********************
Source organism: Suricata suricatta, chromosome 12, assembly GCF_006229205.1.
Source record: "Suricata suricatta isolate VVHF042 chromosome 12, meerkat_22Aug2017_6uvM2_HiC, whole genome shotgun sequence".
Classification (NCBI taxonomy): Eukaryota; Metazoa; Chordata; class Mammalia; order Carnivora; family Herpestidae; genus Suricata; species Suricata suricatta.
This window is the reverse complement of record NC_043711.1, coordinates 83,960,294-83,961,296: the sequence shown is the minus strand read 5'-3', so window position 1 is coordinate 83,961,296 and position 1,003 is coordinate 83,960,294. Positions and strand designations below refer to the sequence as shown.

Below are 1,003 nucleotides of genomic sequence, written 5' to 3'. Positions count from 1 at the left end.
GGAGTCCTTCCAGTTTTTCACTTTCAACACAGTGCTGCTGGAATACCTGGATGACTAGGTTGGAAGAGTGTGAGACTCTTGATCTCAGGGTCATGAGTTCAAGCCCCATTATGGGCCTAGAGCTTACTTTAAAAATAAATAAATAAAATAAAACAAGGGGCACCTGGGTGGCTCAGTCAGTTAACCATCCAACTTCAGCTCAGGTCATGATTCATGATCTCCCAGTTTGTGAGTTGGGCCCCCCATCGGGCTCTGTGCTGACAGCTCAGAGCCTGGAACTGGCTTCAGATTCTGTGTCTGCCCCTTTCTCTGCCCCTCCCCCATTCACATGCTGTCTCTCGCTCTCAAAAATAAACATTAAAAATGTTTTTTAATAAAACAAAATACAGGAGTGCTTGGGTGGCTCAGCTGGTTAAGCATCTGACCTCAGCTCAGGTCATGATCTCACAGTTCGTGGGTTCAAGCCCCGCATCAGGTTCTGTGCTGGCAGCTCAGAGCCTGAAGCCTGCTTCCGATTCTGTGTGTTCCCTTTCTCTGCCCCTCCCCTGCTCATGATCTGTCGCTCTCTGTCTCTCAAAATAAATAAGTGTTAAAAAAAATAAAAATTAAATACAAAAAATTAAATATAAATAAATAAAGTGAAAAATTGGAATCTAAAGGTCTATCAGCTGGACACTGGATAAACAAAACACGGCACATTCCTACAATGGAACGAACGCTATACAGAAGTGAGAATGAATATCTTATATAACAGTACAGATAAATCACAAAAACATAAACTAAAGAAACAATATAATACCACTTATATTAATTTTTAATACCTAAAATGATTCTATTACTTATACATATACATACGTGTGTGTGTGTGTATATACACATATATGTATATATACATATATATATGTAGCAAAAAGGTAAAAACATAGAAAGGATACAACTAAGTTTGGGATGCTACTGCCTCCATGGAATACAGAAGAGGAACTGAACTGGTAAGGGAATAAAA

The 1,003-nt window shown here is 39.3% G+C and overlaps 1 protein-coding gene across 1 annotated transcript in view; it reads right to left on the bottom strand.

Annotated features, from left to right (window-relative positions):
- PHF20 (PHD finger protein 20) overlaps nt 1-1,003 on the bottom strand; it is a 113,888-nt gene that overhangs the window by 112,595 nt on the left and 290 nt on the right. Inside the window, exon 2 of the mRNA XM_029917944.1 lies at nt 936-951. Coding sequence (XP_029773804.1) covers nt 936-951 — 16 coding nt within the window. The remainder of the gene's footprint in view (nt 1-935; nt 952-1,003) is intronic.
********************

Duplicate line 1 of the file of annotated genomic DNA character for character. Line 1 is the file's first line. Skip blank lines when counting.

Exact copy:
Source organism: Suricata suricatta, chromosome 12, assembly GCF_006229205.1.